A worthy blessed

By 
  • January 18, 2011
“Santo subito!” they shouted in the days after his death — “Sainthood now!” for Pope John Paul II.

If ever existed someone worthy of exemption from the Vatican’s five-year waiting period before initiating a cause for sainthood, Pope John Paul II was it.

That seemed obvious to thousands of mourners who filled the streets after John Paul’s death in 2005. So, too, was it clear to his successor, Pope Benedict XVI, who steered John Paul onto an express lane to sainthood that will bring the quickest beatification in the history of the modern Church.

Six years, 29 days after death, John Paul will be beatified on May 1 in a Vatican ceremony officiated by Benedict. Canonization requires a second verified miracle attributed to John Paul and, although nothing is certain, eventual sainthood is widely anticipated.

Yet naysayers abound. They object to hurrying the process and cite the flood of sexual abuse claims since John Paul’s death as reason to move slowly. Sadly, many abuse crimes did occur under John Paul’s watch before he toughened procedures. It’s also true that John Paul was misled by Legionaries of Christ founder Marcial Maciel, an abuser, chameleon and betrayer who charmed his way into Vatican inner circles and left a trail of harm.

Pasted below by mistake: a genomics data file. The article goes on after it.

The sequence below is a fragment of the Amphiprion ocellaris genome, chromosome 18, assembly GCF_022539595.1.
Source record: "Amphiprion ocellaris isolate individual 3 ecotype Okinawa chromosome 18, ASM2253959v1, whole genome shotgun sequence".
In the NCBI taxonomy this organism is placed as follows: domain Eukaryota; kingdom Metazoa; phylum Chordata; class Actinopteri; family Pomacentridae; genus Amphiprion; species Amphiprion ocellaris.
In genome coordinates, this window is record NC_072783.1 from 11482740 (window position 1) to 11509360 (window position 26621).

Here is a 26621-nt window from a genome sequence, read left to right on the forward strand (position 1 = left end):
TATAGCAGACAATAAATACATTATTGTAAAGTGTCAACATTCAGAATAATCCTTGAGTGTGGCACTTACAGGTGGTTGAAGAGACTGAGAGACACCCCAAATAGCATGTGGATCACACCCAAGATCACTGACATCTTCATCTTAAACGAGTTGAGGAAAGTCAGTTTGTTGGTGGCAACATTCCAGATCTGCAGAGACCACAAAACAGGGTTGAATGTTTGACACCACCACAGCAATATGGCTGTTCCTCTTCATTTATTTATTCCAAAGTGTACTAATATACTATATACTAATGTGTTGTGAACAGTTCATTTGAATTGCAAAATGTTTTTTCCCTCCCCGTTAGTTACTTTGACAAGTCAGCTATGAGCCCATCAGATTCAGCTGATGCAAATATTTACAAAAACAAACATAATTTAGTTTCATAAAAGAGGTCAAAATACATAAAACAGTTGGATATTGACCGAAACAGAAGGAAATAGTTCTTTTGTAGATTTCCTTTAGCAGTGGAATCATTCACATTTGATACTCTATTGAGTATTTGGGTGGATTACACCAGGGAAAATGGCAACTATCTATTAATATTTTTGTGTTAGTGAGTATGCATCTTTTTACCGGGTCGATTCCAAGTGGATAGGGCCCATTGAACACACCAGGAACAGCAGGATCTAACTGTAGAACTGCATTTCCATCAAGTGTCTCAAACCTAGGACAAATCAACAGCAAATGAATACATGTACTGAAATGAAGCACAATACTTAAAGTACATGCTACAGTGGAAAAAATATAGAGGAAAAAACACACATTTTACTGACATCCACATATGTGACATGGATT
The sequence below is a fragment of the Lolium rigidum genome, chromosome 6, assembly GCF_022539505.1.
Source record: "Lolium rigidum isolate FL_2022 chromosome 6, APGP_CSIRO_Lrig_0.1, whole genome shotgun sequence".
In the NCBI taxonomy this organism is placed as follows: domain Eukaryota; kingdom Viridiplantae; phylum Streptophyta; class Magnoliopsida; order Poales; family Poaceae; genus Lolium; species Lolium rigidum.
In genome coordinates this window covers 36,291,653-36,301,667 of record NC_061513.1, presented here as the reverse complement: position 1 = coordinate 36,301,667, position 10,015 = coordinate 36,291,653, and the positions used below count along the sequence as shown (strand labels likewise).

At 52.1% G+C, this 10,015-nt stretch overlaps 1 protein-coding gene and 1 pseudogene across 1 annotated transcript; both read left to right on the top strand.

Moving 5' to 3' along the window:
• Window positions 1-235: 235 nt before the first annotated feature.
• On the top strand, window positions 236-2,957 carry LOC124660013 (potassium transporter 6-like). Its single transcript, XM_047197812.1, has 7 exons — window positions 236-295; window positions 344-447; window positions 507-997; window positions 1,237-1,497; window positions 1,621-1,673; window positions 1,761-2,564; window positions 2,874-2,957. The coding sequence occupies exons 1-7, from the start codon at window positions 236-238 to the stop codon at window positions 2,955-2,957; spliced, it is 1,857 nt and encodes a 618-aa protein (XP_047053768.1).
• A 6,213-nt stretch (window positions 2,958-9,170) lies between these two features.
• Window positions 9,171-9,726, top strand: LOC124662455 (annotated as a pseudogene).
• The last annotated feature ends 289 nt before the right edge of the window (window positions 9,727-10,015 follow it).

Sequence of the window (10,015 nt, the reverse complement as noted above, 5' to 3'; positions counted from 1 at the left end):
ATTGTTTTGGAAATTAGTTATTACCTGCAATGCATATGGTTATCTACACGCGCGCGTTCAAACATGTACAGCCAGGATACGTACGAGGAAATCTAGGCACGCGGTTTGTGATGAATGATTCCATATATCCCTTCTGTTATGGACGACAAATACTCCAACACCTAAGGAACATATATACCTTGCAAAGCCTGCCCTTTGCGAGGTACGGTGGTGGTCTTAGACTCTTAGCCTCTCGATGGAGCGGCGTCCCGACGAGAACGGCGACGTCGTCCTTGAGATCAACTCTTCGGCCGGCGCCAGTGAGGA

But beatification is not a declaration of perfection. It is recognition of a life of extreme holiness, heroic virtues and unselfish works beyond that of ordinary people. It is acknowledgement of an unyielding faith that became manifest in a life worthy of imitation. John Paul II was clearly such a man.

The first non-Italian pope in more than four centuries, he flung open Vatican doors and journeyed out to the world (including three Canadian tours) to share his faith, drawing huge crowds at every stop. He preached universal love, forgiveness and charity to the poor in developing nations, to the oppressed in communist nations and to the wealthy in the West. He made history as the first pope to enter a synagogue and a mosque, advancing relations with Judaism and Islam.

Among young Catholics, he was particularly loved. At his papal installation in 1978 he told them: “You are the future of the world, you are the hope of the Church, you are my hope.” Then he created World Youth Day and made a profound connection with youth that grew stronger as he grew older. But as much as he epitomized how Catholics should live, his courageous and public yielding to the debilitating disease that killed him personified dignity and grace amidst suffering.

In explaining the speedy beatification, Pope Benedict said it was due to the “great fame of sanctity” exhibited by John Paul while he lived, when he died and after his death. He is a role model for all and worthy to be called blessed.

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